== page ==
An Interview with Constantine Stade of New Creation Bellringing

By Andrew Gould on December 17, 2018

Constantine Stade in the bell tower of Trinity-St. Sergius Lavra, Russia.

Constantine Stade is an expert in bellringing in the Russian Tradition. In 2018, he founded New Creation Bellringing, a consultation service that assists American churches in setting up bells and properly ringing them.

A. Gould: How did you become interested in the art of Russian bell ringing?

C. Stade: The sound of Orthodox church bells has been a vivid part of my life for as long as I can remember. Growing up as a priest’s son, I don’t have any memories of Paschal processions, quiet weekday liturgies, vigils, weddings, or funerals that were not punctuated by the sound of bellringing. I say the sound of bellringing, however, because the sounds I was hearing were from a PA system on the church roof connected to a cassette player. We did have a single bell that we would ring from time to time, but mostly what I was hearing were peals recorded from various historic Orthodox bell towers in the U.S. This was of course a far cry from experiencing the physical energy of live bells, but the aural landscape of the Orthodox bellringing tradition was soaking into my consciousness before I was old enough to identify it.

As the years went by I gradually began to encounter full sets of real, hand-rung bells, but as of the mid-1990s, complete sets of bells rung in the Russian style were still few and far between, let alone bells that had been cast in Russia. I do remember the penetrating energy of the blagovestnik (the largest bell in a set) at Holy Trinity Monastery in Jordanville, New York, and the way the sound affected my body like a gunshot that didn’t dissipate. I had similar experiences during a trip to Russia in 2003, but I had not yet rung a complete set of bells before my home parish of St. John Chrysostom in House Springs, Missouri purchased seven bells from a foundry in Russia in 2007. During that time I became acquainted with Mark Galperin and his company, Blagovest Bells, which had for more than a decade been importing sets of Russian bells to the United States. Through educational materials he provided, as well as other recordings and videos, I taught myself the right-hand ringing technique of three bells with their ropes tied together. When our new bells arrived, I hung them on the beams we had prepared in a way that seemed reasonably functional and consistent with what I had seen elsewhere. I also set up a ringing system of the same design I had seen everywhere in Russia. After several weeks of practicing (which I’m sure I enjoyed much more than my church’s neighbors), I was able to ring the combined set of all eight bells in a coordinated peal of layered rhythms, like I had seen and heard.

From then on, through a variety of different sources, including the friendship and mentorship of Mark Galperin, I began installing sets of recently purchased bells, and sharing the technical and musical insights I had gained in the process. I’ve installed, reinstalled, consulted, and taught in communities across the U.S., and with each project I am more impressed by the versatility and ingenuity of the Russian system of bellringing.

A. Gould: Are there different styles of bell ringing among the national Orthodox churches?

C. Stade: Travelling to various Orthodox countries you will see a variety of styles and ringing systems. But in the midst of that variety there appear to me to be only two fully-formed bellringing traditions, and all the regional forms derive elements from them. The tradition with which we in the West are most familiar is the swinging tower bell, where a bellringer rings a single bell by pulling a rope from a distance below the bell, causing the bell itself to swing on an axle, and the clapper to hit the edge of the bell on each rotation. In the Russian tradition, the bellringer stands on the same level as the majority of the bells, and can rings more than a dozen simultaneously by bringing the tongue (clapper) to the edge of the bell.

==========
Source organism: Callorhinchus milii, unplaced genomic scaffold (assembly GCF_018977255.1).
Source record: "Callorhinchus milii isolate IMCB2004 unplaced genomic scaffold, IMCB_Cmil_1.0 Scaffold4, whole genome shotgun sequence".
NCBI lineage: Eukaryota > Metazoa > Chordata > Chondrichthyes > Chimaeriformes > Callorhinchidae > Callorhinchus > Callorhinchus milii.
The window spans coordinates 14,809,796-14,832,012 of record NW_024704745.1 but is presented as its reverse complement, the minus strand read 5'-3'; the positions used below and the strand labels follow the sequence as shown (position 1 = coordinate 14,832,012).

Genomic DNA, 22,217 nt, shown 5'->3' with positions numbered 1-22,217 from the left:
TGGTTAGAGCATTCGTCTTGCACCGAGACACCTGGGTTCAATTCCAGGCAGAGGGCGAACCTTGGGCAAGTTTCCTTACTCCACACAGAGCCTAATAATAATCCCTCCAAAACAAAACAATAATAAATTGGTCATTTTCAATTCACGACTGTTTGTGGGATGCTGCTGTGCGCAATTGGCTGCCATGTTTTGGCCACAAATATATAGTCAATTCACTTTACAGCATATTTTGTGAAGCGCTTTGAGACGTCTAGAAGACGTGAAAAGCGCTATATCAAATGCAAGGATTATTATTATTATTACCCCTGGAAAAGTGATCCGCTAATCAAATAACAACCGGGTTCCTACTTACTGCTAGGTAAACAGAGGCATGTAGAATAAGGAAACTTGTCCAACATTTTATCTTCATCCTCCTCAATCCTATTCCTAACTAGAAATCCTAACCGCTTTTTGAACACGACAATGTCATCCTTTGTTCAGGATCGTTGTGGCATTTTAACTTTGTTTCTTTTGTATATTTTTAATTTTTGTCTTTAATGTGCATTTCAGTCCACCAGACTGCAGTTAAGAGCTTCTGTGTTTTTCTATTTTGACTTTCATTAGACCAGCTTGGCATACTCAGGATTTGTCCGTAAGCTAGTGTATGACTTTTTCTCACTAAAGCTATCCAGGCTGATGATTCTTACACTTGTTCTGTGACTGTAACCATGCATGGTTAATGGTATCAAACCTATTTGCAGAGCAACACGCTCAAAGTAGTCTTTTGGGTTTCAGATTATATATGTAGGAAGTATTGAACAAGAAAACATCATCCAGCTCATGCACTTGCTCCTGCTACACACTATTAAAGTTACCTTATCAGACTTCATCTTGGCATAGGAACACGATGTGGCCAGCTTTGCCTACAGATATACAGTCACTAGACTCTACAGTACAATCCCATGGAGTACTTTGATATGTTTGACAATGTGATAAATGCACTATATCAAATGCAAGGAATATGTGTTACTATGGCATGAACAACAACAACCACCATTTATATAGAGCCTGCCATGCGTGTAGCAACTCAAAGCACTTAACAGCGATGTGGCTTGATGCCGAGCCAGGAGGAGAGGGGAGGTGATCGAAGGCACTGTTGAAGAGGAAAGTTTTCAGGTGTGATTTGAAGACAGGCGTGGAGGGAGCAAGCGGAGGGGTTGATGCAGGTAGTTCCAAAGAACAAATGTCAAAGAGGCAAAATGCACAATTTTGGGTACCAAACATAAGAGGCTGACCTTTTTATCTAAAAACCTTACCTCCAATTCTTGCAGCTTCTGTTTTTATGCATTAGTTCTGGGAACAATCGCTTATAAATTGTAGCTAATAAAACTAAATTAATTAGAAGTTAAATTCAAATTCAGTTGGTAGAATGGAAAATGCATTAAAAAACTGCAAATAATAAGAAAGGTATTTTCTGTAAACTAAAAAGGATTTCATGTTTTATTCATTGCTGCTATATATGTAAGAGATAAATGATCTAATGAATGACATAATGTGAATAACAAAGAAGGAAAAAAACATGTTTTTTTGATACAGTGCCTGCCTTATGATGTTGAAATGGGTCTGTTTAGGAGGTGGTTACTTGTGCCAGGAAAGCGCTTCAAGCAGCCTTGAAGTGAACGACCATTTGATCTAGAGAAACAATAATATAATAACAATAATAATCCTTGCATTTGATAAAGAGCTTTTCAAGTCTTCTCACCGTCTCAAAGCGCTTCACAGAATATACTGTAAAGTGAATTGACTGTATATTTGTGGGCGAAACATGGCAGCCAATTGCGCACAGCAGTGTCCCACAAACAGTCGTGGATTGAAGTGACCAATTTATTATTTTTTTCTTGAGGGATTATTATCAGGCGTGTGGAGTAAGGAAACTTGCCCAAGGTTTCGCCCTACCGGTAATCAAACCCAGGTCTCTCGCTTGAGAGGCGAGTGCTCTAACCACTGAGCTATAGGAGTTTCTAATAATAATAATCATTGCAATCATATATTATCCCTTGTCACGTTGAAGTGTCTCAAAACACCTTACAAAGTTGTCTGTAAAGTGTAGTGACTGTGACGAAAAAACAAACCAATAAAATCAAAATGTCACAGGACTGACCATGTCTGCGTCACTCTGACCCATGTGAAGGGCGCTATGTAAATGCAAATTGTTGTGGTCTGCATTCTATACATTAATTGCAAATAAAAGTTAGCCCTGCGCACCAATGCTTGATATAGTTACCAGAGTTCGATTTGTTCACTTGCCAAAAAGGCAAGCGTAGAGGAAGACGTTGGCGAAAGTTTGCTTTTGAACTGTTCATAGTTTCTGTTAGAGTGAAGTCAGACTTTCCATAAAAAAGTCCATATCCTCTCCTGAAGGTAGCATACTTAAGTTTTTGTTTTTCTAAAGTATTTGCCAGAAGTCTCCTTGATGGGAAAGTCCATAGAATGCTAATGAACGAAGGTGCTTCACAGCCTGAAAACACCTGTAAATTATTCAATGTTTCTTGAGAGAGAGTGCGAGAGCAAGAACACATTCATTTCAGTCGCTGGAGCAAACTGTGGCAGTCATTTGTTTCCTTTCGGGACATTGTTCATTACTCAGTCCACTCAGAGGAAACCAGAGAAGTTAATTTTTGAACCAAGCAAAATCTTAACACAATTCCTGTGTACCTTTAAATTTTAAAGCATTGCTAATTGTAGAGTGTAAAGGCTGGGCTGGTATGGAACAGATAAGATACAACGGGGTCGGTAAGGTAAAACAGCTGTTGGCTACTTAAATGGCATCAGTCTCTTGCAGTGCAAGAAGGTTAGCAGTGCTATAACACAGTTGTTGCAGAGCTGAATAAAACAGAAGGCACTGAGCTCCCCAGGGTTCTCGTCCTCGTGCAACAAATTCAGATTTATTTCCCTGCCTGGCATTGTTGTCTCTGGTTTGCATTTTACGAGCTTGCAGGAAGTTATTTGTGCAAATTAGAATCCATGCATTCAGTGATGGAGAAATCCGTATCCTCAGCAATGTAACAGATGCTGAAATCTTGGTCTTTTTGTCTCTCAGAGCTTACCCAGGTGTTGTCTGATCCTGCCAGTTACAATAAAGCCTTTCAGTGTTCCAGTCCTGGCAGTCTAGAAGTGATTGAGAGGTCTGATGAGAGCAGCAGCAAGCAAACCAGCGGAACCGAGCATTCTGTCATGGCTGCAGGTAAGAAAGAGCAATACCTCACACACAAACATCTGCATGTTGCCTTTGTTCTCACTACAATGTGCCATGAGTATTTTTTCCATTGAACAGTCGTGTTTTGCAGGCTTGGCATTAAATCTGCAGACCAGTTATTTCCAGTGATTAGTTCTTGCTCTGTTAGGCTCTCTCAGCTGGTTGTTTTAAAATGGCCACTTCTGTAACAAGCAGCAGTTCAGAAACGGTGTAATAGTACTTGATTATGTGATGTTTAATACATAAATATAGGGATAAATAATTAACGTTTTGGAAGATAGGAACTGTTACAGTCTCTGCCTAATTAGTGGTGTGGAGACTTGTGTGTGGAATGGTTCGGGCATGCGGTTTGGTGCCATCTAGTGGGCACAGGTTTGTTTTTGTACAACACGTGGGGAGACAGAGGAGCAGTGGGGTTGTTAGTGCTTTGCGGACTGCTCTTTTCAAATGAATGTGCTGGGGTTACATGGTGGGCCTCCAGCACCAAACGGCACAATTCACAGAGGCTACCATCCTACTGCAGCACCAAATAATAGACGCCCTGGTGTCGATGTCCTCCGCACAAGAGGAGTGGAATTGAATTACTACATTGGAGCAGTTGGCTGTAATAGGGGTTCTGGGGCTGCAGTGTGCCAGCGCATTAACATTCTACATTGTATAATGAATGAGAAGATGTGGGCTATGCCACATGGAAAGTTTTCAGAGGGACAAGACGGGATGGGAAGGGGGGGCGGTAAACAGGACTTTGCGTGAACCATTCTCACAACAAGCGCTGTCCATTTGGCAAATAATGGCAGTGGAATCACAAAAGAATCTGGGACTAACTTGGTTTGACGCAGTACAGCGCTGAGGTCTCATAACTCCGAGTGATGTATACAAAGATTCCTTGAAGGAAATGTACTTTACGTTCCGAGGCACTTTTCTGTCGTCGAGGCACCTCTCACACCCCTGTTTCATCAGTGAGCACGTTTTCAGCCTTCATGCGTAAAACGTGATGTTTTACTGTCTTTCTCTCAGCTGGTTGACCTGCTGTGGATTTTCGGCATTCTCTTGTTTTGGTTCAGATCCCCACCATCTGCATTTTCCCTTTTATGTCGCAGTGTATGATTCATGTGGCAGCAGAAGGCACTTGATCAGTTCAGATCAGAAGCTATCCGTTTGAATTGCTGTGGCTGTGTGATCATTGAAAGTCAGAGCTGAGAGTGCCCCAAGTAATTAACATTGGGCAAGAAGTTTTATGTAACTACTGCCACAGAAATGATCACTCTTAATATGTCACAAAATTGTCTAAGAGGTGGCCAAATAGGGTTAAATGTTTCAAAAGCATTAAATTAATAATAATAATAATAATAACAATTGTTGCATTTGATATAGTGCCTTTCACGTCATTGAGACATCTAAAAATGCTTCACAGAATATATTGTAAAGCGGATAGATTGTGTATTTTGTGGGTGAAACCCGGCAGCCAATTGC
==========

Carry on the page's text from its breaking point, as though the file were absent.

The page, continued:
Rigging up a new ringing system at St. Tikhon’s Monastery in Pennsylvania.

The ringing mechanisms and musical patterns of bellringing in the Balkan countries vary widely and are not specific to particular national Churches. When the ringing is not in the purely Western style, it seems to be an amalgamation of the two methods, whereby stationary tower bells are sounded by ringers standing well below where the bell hangs. Most often, however, Orthodox churches in Eastern Europe that are outside the Great-Russian liturgical influence will simply ring bells in the Western tradition, as described above. This is especially the case in the Middle East, where the sound of church bells was systematically suppressed during the Ottoman occupation. Any indigenous bellringing tradition that may have existed in the Middle East was lost during those centuries. It is fascinating to note, however, that the method and music of bellringing on Mt. Athos is almost identical to the Russian style and seems be an offshoot of that tradition.

Thus, although a few different methods exist among non-Russian Orthodox Churches, there is no particular tradition that is developed enough to be comparable to the highly-structured Russian tradition.

A. Gould: Could you describe the Russian bell ringing system in more detail?

C. Stade: To achieve the layered rhythmic patterns that characterize a peal of Russian church bells, the set is divided into three groups of bells based on their weights and pitches. The ropes from the smallest several bells are tied together and rung quickly with the ringer’s right hand. The middle bells are rung by pressing down on a horizontal line that runs from the tongue of each bell to a waist-high post set to the left of the ringer. The largest one or two bells are rung with a foot pedal that pulls the tongue against the side of the bell.